Consulting Indigenous Communities Using Offline Facebook
We should continue to explore innovative ways to consult beneficiaries, and not assume their preferences.
Social media can be used to engage beneficiaries of development projects, consult them in the planning phase, or get feedback during implementation or after completion. You only need a laptop or smartphone, and internet connectivity.
But what if we are trying to reach beneficiaries in remote areas? The challenge then becomes not just poor connectivity but also lack of familiarity with social media itself.
Innovation doesn’t necessarily have to be high-tech and digital. Sometimes we need low-tech, offline methods to properly survey the communities we are targeting. That is what I did for my doctoral dissertation with an indigenous Aeta tribe in the Philippines.
I conducted a hybrid online-offline study to measure opinion gaps between development project proponents and beneficiaries from the Sambal Aeta community, a Filipino ethnolinguistic group descended from the original Austronesian inhabitants of Zambales province in central Luzon island.
One of the first beneficiaries I surveyed was 39-year-old Lilia dela Cruz, part of a group of Aetas who were transferred to the Loob-Bunga resettlement area after being displaced by the 1991 volcanic eruption of Mt. Pinatubo.
Like most members of her tribe, Lilia cannot participate in neither project discussions nor Facebook conversations. She lacks the skills and the connectivity to do so. The Sambal Aetas are thus often silenced by default in discussions about their own development.
To address this problem, I used a small-scale pilot to test the utility of an equation that quantifies minority-majority opinion gaps.
Somewhat paradoxically, I chose Facebook, the very tool that Aetas cannot use, to determine whether social media can in fact be a viable way to consult indigenous communities. My approach was to calculate Facebook engagement using offline analogs of reactions and comments, as well as by disaggregating positive from negative engagement.
Facebook determines engagement as a percentage by dividing the total number of likes, comments, and shares by the number of users reached by a certain post. But this equation doesn’t disaggregate positive from negative engagement.
What if we modify the equation to calculate for the ratio between those two values to see how many people are in favor of one opinion over another? What if we pose a binary (either/or) question to identify gaps between two different opinion sets?
Imagine if offline respondents—like the Aetas—were given a chance to join a discussion on Facebook using offline analogs of likes, reactions, and comments.
In my pilot study, students and professors from the University of the Philippines (the project proponents) interacted with offline indigenous Aetas in Zambales (the beneficiaries). The interaction took place on a Facebook page, where the Manila-based respondents communicated online and the Aetas did so offline, by being physically shown screenshots and printouts of the Facebook page onsite.
The Aetas’ reactions and comments were tallied on paper and posted when internet connection was available. The proponents read them and reacted to them, and the back-and-forth process continued for 5 days.
The participants in my study were asked to decide whether to invest more in agriculture or education. Half were subsistence farmers, the other half teachers and students.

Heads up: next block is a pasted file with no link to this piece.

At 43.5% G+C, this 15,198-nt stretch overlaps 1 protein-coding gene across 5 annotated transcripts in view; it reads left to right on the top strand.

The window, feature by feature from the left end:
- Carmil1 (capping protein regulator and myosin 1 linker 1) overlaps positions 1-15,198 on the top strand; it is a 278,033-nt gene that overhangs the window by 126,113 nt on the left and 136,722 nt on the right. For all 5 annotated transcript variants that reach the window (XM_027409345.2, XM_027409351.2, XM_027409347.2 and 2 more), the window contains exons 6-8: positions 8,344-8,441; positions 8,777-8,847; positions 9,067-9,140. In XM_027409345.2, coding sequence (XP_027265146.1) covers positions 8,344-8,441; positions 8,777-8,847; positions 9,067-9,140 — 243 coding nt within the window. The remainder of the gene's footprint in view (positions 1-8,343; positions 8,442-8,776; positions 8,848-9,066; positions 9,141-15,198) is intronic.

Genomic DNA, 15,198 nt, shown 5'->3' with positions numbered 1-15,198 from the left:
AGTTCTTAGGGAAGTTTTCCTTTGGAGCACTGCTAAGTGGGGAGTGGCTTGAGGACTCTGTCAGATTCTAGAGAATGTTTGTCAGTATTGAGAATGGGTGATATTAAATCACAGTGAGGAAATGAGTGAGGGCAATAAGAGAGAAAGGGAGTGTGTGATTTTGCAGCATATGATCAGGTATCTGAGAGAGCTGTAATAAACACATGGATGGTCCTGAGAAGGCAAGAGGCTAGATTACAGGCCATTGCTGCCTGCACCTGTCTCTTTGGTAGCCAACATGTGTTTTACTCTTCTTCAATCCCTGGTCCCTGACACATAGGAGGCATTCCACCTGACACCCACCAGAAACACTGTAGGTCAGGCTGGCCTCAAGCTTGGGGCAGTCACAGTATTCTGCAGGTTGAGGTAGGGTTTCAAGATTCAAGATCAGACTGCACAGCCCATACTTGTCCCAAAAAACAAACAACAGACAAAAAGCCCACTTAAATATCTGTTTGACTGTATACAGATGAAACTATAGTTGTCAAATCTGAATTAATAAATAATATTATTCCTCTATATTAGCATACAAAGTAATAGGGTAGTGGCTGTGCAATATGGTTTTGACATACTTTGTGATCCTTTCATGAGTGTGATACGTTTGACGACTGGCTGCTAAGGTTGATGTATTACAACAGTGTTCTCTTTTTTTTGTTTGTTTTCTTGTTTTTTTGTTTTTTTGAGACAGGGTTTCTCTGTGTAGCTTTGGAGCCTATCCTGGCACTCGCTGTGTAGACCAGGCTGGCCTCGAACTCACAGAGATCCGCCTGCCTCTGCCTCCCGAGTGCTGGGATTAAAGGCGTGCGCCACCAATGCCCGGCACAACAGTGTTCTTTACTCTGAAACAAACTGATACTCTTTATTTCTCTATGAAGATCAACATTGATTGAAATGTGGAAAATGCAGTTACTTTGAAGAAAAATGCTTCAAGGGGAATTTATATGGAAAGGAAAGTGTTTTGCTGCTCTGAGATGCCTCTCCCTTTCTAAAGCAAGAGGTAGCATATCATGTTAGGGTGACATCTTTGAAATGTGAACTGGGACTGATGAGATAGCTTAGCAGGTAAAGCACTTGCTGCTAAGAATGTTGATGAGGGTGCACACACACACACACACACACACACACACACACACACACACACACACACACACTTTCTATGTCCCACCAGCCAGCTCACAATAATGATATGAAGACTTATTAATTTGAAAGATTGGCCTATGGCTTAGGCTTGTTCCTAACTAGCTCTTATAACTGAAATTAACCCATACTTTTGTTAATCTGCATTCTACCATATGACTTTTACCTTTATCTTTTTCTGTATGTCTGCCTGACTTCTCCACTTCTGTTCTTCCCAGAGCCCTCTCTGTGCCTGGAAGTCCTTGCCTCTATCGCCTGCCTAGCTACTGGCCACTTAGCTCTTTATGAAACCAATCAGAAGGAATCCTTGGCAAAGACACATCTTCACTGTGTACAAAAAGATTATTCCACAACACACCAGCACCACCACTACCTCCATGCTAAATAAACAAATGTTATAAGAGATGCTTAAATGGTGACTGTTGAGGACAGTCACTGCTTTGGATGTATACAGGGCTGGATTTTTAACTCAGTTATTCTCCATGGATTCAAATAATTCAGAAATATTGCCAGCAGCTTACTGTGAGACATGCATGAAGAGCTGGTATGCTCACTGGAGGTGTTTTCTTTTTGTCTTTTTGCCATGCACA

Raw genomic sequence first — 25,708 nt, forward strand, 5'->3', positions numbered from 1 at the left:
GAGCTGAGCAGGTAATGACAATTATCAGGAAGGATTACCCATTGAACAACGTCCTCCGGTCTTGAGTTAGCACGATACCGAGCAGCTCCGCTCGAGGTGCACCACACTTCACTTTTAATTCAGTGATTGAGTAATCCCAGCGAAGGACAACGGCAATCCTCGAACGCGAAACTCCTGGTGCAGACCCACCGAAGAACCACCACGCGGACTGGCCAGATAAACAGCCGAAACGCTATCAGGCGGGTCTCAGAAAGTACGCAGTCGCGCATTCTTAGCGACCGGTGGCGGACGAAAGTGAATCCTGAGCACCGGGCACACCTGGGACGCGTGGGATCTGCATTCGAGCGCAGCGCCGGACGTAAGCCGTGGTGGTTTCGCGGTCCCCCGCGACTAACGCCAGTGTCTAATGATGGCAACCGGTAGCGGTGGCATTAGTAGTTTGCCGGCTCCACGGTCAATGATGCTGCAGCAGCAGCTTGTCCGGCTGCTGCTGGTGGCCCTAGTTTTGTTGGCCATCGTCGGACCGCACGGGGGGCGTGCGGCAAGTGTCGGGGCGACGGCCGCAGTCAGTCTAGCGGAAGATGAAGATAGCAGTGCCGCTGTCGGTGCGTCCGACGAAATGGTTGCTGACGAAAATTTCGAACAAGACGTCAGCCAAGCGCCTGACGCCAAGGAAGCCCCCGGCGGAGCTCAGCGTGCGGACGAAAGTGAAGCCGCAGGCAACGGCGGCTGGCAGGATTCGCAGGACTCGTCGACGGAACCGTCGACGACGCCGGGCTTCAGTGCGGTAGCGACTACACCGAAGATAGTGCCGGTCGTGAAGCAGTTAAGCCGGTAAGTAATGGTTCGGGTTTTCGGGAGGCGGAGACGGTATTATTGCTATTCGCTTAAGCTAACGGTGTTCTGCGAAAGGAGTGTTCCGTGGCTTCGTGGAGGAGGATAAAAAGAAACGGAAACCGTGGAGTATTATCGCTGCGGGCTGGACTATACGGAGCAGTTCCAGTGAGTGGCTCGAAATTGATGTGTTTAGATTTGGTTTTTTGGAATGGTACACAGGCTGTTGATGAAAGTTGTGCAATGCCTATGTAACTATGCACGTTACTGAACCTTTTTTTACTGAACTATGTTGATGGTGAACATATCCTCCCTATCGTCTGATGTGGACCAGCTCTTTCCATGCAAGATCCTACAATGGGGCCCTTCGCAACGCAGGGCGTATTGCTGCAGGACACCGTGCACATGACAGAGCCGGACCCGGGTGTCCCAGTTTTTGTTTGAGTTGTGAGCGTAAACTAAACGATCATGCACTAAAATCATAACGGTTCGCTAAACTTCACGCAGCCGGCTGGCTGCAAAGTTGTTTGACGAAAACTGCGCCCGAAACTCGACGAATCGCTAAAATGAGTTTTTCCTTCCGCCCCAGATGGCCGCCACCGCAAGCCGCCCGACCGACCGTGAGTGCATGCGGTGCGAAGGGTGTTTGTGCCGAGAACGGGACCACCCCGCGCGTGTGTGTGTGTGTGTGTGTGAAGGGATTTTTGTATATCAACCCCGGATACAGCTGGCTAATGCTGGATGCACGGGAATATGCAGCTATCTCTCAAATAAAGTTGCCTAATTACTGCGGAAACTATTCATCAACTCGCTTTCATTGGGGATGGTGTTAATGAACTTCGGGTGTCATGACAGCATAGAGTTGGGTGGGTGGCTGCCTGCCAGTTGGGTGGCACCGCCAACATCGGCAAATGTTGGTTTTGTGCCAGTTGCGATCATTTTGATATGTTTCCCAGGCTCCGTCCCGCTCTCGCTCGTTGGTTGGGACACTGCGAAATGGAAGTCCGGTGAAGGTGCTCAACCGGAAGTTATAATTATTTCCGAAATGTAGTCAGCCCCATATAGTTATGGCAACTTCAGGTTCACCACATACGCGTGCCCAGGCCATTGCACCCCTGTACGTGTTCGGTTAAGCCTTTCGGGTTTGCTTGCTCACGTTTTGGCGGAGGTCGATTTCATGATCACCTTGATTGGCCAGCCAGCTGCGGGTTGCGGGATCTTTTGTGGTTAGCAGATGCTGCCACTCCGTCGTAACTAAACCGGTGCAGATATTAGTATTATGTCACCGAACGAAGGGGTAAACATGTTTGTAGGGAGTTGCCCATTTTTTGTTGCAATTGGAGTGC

The first objective was to see if participants’ engagement within the forum—online and offline—would allow minority and majority views to surface in development communication dynamics among project stakeholders regardless of social group. The second goal was to check if demographics influences the tendency to groupthink.
Lilia and her tribe were thus able to participate in the discussion about agriculture and education – even while offline. The Aeta respondents, 90% of whom had never seen Facebook nor reached secondary school, were given a voice.
The results of the survey show that education was the slightly more popular choice on Day 1, but then agriculture took the lead on Days 2 and 3. On Day 4 the trend changed again, and by Day 5 education was the clear winner.
Even some respondents who originally chose agriculture began to show negative engagement (in favor of education), showing a shift in opinion.
Despite perceived groupthink, opinion incongruence occurred within groups, instead of between known demographics or perceived biases and inclinations. And opinions did not always occur homogeneously.
In other words, some project proponents were expected to pick education but opted to prioritize agriculture, and vice versa. There was dissent and opinion gaps across all groups and demographics.
As far as the development community is concerned, the main takeaway from my study is that we should continue to explore innovative ways to consult beneficiaries, and not assume their preferences.
Indigenous peoples don’t engage in groupthink. Not all subsistence farmers believe that development projects should support their sector alone. Many want more education, at least for their children.
All the Aeta beneficiaries told me they enjoyed participating in the study because it was something new and exciting for them. Some nevertheless complained that proponents of development projects often decide what their priorities should be, without bothering to ask them.
On the International Day of the World's Indigenous Peoples, let’s keep exploring new ways of giving these communities a voice, and listen to them carefully before we decide how to help them.